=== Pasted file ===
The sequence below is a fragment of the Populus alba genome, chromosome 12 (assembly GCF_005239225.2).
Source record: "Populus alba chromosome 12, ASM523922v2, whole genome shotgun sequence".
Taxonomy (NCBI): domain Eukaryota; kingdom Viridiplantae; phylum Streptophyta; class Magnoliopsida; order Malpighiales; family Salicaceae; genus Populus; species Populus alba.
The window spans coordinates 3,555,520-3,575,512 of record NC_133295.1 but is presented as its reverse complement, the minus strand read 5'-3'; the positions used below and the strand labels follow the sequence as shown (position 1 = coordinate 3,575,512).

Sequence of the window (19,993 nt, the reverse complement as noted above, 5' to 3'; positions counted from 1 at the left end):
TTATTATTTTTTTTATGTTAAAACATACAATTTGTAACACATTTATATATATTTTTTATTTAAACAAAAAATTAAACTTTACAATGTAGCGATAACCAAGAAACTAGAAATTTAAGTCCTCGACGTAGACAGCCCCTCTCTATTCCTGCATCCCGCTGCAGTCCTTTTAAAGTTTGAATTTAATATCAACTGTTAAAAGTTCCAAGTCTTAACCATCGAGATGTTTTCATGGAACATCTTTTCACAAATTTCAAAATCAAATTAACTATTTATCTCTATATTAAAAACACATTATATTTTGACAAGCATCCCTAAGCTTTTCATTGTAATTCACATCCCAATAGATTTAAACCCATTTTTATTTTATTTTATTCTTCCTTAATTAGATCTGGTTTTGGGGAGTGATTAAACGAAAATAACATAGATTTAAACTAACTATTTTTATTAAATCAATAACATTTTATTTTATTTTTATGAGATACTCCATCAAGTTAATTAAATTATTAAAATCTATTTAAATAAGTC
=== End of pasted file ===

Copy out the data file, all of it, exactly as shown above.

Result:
The sequence below is a fragment of the Populus alba genome, chromosome 12 (assembly GCF_005239225.2).
Source record: "Populus alba chromosome 12, ASM523922v2, whole genome shotgun sequence".
Taxonomy (NCBI): domain Eukaryota; kingdom Viridiplantae; phylum Streptophyta; class Magnoliopsida; order Malpighiales; family Salicaceae; genus Populus; species Populus alba.
The window spans coordinates 3,555,520-3,575,512 of record NC_133295.1 but is presented as its reverse complement, the minus strand read 5'-3'; the positions used below and the strand labels follow the sequence as shown (position 1 = coordinate 3,575,512).

Sequence of the window (19,993 nt, the reverse complement as noted above, 5' to 3'; positions counted from 1 at the left end):
TTATTATTTTTTTTATGTTAAAACATACAATTTGTAACACATTTATATATATTTTTTATTTAAACAAAAAATTAAACTTTACAATGTAGCGATAACCAAGAAACTAGAAATTTAAGTCCTCGACGTAGACAGCCCCTCTCTATTCCTGCATCCCGCTGCAGTCCTTTTAAAGTTTGAATTTAATATCAACTGTTAAAAGTTCCAAGTCTTAACCATCGAGATGTTTTCATGGAACATCTTTTCACAAATTTCAAAATCAAATTAACTATTTATCTCTATATTAAAAACACATTATATTTTGACAAGCATCCCTAAGCTTTTCATTGTAATTCACATCCCAATAGATTTAAACCCATTTTTATTTTATTTTATTCTTCCTTAATTAGATCTGGTTTTGGGGAGTGATTAAACGAAAATAACATAGATTTAAACTAACTATTTTTATTAAATCAATAACATTTTATTTTATTTTTATGAGATACTCCATCAAGTTAATTAAATTATTAAAATCTATTTAAATAAGTC